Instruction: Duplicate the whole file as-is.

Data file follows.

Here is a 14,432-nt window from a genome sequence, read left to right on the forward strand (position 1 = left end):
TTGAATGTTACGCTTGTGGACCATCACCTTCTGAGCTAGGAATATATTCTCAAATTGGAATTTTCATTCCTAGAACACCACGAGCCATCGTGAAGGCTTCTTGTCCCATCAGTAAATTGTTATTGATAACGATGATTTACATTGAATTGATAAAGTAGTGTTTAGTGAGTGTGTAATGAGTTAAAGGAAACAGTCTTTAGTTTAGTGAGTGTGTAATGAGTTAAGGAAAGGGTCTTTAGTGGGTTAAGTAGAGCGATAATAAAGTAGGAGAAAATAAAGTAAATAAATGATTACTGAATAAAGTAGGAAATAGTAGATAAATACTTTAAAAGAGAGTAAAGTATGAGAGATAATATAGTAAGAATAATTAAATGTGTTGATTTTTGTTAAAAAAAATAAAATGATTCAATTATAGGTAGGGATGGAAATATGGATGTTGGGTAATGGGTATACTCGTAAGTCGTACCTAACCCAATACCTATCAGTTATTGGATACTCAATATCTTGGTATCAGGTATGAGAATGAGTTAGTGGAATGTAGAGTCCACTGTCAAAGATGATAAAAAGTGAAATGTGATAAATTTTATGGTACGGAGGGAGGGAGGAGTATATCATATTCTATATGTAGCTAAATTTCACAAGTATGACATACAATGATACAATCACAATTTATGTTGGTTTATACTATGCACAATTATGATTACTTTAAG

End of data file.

Here is a 14,432-nt window from a genome sequence, read left to right on the forward strand (position 1 = left end):
TTGAATGTTACGCTTGTGGACCATCACCTTCTGAGCTAGGAATATATTCTCAAATTGGAATTTTCATTCCTAGAACACCACGAGCCATCGTGAAGGCTTCTTGTCCCATCAGTAAATTGTTATTGATAACGATGATTTACATTGAATTGATAAAGTAGTGTTTAGTGAGTGTGTAATGAGTTAAAGGAAACAGTCTTTAGTTTAGTGAGTGTGTAATGAGTTAAGGAAAGGGTCTTTAGTGGGTTAAGTAGAGCGATAATAAAGTAGGAGAAAATAAAGTAAATAAATGATTACTGAATAAAGTAGGAAATAGTAGATAAATACTTTAAAAGAGAGTAAAGTATGAGAGATAATATAGTAAGAATAATTAAATGTGTTGATTTTTGTTAAAAAAAATAAAATGATTCAATTATAGGTAGGGATGGAAATATGGATGTTGGGTAATGGGTATACTCGTAAGTCGTACCTAACCCAATACCTATCAGTTATTGGATACTCAATATCTTGGTATCAGGTATGAGAATGAGTTAGTGGAATGTAGAGTCCACTGTCAAAGATGATAAAAAGTGAAATGTGATAAATTTTATGGTACGGAGGGAGGGAGGAGTATATCATATTCTATATGTAGCTAAATTTCACAAGTATGACATACAATGATACAATCACAATTTATGTTGGTTTATACTATGCACAATTATGATTACTTTAAG